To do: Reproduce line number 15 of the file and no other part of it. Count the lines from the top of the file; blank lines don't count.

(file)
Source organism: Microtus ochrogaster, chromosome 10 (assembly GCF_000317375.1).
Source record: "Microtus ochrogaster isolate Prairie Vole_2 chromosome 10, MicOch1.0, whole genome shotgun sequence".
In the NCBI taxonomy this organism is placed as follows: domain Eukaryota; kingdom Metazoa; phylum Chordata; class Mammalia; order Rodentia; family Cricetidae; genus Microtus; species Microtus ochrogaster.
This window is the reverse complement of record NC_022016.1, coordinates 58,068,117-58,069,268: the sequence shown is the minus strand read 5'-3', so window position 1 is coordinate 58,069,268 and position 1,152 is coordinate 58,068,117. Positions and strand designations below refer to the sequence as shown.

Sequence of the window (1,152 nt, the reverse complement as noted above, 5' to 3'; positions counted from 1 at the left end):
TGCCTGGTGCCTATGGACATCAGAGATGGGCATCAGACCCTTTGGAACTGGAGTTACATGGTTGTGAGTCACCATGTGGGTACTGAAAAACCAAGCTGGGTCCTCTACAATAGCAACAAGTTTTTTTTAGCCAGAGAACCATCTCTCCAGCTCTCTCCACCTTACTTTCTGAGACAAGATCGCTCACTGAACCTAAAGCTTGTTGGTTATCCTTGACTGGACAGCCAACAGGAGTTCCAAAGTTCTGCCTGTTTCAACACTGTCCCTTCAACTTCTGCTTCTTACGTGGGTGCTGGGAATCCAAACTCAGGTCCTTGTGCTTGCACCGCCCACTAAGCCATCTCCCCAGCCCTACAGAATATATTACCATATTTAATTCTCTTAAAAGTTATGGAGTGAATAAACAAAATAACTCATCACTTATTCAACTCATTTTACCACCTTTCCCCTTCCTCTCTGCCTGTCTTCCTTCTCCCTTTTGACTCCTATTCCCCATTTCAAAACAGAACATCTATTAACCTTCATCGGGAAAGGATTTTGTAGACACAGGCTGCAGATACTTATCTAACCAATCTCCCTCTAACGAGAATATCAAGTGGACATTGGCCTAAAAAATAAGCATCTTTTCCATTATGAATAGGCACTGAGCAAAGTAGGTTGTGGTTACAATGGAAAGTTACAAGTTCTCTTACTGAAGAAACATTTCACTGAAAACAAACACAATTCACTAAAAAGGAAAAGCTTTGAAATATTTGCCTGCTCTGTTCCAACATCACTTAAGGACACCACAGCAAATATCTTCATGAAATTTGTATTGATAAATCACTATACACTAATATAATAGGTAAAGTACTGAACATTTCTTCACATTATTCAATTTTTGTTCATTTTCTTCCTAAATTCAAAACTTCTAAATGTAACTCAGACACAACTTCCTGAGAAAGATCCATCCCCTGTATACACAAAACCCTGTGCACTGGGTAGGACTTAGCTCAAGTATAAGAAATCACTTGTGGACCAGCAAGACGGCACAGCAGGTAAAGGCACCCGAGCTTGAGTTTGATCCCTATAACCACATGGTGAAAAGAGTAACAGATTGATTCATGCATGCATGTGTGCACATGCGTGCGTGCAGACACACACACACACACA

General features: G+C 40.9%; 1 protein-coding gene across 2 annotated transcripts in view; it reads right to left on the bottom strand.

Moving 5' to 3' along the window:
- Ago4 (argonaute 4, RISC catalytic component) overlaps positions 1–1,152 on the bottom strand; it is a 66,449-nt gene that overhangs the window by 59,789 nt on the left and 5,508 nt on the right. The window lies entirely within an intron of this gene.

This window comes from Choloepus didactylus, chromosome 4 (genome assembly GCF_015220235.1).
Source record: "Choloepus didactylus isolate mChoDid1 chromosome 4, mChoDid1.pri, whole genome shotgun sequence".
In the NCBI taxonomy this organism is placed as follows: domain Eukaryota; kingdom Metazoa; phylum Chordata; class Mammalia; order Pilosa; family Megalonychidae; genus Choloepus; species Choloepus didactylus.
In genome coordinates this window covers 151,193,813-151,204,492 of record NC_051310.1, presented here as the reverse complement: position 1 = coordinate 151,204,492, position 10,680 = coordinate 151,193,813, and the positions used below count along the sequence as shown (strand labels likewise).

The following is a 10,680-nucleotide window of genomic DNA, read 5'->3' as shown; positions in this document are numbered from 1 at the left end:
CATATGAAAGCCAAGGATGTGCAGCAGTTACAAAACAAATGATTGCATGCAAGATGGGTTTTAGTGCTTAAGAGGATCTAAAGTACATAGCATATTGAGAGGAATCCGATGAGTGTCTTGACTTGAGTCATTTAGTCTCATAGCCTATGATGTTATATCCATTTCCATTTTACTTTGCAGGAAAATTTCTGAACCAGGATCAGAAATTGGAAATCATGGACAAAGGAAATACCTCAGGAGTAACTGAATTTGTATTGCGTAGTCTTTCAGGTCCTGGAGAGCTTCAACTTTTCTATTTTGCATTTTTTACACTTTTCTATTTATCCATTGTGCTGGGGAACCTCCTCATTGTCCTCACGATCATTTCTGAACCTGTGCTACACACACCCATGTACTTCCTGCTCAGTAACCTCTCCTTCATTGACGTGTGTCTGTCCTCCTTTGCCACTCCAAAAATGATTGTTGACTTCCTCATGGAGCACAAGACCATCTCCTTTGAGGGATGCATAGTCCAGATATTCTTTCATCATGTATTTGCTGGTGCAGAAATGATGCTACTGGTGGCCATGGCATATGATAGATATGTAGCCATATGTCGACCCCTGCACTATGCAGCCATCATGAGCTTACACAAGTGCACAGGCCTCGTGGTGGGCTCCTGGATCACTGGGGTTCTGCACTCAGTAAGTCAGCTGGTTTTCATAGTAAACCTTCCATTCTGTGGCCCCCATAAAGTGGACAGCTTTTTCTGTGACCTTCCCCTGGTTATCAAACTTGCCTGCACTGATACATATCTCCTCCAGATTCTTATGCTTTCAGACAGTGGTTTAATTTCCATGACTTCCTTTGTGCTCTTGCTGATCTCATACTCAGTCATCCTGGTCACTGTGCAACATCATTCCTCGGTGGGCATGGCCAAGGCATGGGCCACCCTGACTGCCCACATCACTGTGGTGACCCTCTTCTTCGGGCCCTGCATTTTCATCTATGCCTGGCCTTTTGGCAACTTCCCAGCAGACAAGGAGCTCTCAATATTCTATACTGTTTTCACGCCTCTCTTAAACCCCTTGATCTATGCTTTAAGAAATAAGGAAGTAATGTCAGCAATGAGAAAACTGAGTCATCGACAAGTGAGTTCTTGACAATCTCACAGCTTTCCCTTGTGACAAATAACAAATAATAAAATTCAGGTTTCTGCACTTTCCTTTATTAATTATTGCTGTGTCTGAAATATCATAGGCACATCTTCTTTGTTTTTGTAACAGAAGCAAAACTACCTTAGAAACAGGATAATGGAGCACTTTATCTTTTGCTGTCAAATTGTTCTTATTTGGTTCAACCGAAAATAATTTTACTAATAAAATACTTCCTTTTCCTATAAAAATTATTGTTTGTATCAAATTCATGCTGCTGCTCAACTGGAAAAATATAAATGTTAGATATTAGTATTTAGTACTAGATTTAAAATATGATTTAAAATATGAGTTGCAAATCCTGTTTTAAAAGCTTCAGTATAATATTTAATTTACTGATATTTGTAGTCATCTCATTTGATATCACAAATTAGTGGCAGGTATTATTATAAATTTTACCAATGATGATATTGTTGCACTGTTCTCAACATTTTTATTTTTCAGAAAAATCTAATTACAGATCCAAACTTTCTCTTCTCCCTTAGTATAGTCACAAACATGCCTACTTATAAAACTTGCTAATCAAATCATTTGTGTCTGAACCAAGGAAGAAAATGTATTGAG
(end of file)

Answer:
CATATGAAAGCCAAGGATGTGCAGCAGTTACAAAACAAATGATTGCATGCAAGATGGGTTTTAGTGCTTAAGAGGATCTAAAGTACATAGCATATTGAGAGGAATCCGATGAGTGTCTTGACTTGAGTCATTTAGTCTCATAGCCTATGATGTTATATCCATTTCCATTTTACTTTGCAGGAAAATTTCTGAACCAGGATCAGAAATTGGAAATCATGGACAAAGGAAATACCTCAGGAGTAACTGAATTTGTATTGCGTAGTCTTTCAGGTCCTGGAGAGCTTCAACTTTTCTATTTTGCATTTTTTACACTTTTCTATTTATCCATTGTGCTGGGGAACCTCCTCATTGTCCTCACGATCATTTCTGAACCTGTGCTACACACACCCATGTACTTCCTGCTCAGTAACCTCTCCTTCATTGACGTGTGTCTGTCCTCCTTTGCCACTCCAAAAATGATTGTTGACTTCCTCATGGAGCACAAGACCATCTCCTTTGAGGGATGCATAGTCCAGATATTCTTTCATCATGTATTTGCTGGTGCAGAAATGATGCTACTGGTGGCCATGGCATATGATAGATATGTAGCCATATGTCGACCCCTGCACTATGCAGCCATCATGAGCTTACACAAGTGCACAGGCCTCGTGGTGGGCTCCTGGATCACTGGGGTTCTGCACTCAGTAAGTCAGCTGGTTTTCATAGTAAACCTTCCATTCTGTGGCCCCCATAAAGTGGACAGCTTTTTCTGTGACCTTCCCCTGGTTATCAAACTTGCCTGCACTGATACATATCTCCTCCAGATTCTTATGCTTTCAGACAGTGGTTTAATTTCCATGACTTCCTTTGTGCTCTTGCTGATCTCATACTCAGTCATCCTGGTCACTGTGCAACATCATTCCTCGGTGGGCATGGCCAAGGCATGGGCCACCCTGACTGCCCACATCACTGTGGTGACCCTCTTCTTCGGGCCCTGCATTTTCATCTATGCCTGGCCTTTTGGCAACTTCCCAGCAGACAAGGAGCTCTCAATATTCTATACTGTTTTCACGCCTCTCTTAAACCCCTTGATCTATGCTTTAAGAAATAAGGAAGTAATGTCAGCAATGAGAAAACTGAGTCATCGACAAGTGAGTTCTTGACAATCTCACAGCTTTCCCTTGTGACAAATAACAAATAATAAAATTCAGGTTTCTGCACTTTCCTTTATTAATTATTGCTGTGTCTGAAATATCATAGGCACATCTTCTTTGTTTTTGTAACAGAAGCAAAACTACCTTAGAAACAGGATAATGGAGCACTTTATCTTTTGCTGTCAAATTGTTCTTATTTGGTTCAACCGAAAATAATTTTACTAATAAAATACTTCCTTTTCCTATAAAAATTATTGTTTGTATCAAATTCATGCTGCTGCTCAACTGGAAAAATATAAATGTTAGATATTAGTATTTAGTACTAGATTTAAAATATGATTTAAAATATGAGTTGCAAATCCTGTTTTAAAAGCTTCAGTATAATATTTAATTTACTGATATTTGTAGTCATCTCATTTGATATCACAAATTAGTGGCAGGTATTATTATAAATTTTACCAATGATGATATTGTTGCACTGTTCTCAACATTTTTATTTTTCAGAAAAATCTAATTACAGATCCAAACTTTCTCTTCTCCCTTAGTATAGTCACAAACATGCCTACTTATAAAACTTGCTAATCAAATCATTTGTGTCTGAACCAAGGAAGAAAATGTATTGAG